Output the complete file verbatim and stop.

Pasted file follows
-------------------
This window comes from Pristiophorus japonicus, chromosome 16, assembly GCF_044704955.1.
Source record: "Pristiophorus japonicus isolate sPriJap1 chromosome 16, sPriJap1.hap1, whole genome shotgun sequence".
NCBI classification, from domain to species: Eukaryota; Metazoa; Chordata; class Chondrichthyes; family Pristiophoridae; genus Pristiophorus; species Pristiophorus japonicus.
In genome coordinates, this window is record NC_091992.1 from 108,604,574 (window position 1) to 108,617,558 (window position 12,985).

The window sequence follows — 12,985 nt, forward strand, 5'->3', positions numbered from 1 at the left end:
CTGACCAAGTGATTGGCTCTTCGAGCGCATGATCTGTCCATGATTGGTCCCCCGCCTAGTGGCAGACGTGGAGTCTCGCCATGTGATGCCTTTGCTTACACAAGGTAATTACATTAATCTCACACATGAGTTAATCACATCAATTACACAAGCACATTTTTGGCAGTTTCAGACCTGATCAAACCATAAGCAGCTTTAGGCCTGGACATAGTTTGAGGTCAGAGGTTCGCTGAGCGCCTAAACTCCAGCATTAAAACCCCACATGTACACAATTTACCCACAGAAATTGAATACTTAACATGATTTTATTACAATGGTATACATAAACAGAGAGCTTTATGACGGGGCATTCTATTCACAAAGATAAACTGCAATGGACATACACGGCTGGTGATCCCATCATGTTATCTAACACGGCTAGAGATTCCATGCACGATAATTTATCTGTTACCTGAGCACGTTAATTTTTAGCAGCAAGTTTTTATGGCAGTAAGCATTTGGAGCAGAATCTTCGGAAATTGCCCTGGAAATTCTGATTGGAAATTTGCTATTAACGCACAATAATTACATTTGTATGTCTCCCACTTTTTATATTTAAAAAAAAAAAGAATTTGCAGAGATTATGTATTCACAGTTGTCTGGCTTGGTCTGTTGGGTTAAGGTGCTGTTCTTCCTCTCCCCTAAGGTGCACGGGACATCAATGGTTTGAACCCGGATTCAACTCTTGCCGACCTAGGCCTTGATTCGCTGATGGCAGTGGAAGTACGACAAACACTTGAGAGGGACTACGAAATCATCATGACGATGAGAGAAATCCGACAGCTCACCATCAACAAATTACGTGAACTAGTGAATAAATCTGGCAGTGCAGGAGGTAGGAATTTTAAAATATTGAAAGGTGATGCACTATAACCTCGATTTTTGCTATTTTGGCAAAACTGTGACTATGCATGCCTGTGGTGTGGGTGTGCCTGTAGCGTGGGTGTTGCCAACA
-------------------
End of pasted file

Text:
This window comes from Pristiophorus japonicus, chromosome 16, assembly GCF_044704955.1.
Source record: "Pristiophorus japonicus isolate sPriJap1 chromosome 16, sPriJap1.hap1, whole genome shotgun sequence".
NCBI classification, from domain to species: Eukaryota; Metazoa; Chordata; class Chondrichthyes; family Pristiophoridae; genus Pristiophorus; species Pristiophorus japonicus.
In genome coordinates, this window is record NC_091992.1 from 108,604,574 (window position 1) to 108,617,558 (window position 12,985).

The window sequence follows — 12,985 nt, forward strand, 5'->3', positions numbered from 1 at the left end:
CTGACCAAGTGATTGGCTCTTCGAGCGCATGATCTGTCCATGATTGGTCCCCCGCCTAGTGGCAGACGTGGAGTCTCGCCATGTGATGCCTTTGCTTACACAAGGTAATTACATTAATCTCACACATGAGTTAATCACATCAATTACACAAGCACATTTTTGGCAGTTTCAGACCTGATCAAACCATAAGCAGCTTTAGGCCTGGACATAGTTTGAGGTCAGAGGTTCGCTGAGCGCCTAAACTCCAGCATTAAAACCCCACATGTACACAATTTACCCACAGAAATTGAATACTTAACATGATTTTATTACAATGGTATACATAAACAGAGAGCTTTATGACGGGGCATTCTATTCACAAAGATAAACTGCAATGGACATACACGGCTGGTGATCCCATCATGTTATCTAACACGGCTAGAGATTCCATGCACGATAATTTATCTGTTACCTGAGCACGTTAATTTTTAGCAGCAAGTTTTTATGGCAGTAAGCATTTGGAGCAGAATCTTCGGAAATTGCCCTGGAAATTCTGATTGGAAATTTGCTATTAACGCACAATAATTACATTTGTATGTCTCCCACTTTTTATATTTAAAAAAAAAAAGAATTTGCAGAGATTATGTATTCACAGTTGTCTGGCTTGGTCTGTTGGGTTAAGGTGCTGTTCTTCCTCTCCCCTAAGGTGCACGGGACATCAATGGTTTGAACCCGGATTCAACTCTTGCCGACCTAGGCCTTGATTCGCTGATGGCAGTGGAAGTACGACAAACACTTGAGAGGGACTACGAAATCATCATGACGATGAGAGAAATCCGACAGCTCACCATCAACAAATTACGTGAACTAGTGAATAAATCTGGCAGTGCAGGAGGTAGGAATTTTAAAATATTGAAAGGTGATGCACTATAACCTCGATTTTTGCTATTTTGGCAAAACTGTGACTATGCATGCCTGTGGTGTGGGTGTGCCTGTAGCGTGGGTGTTGCCAACA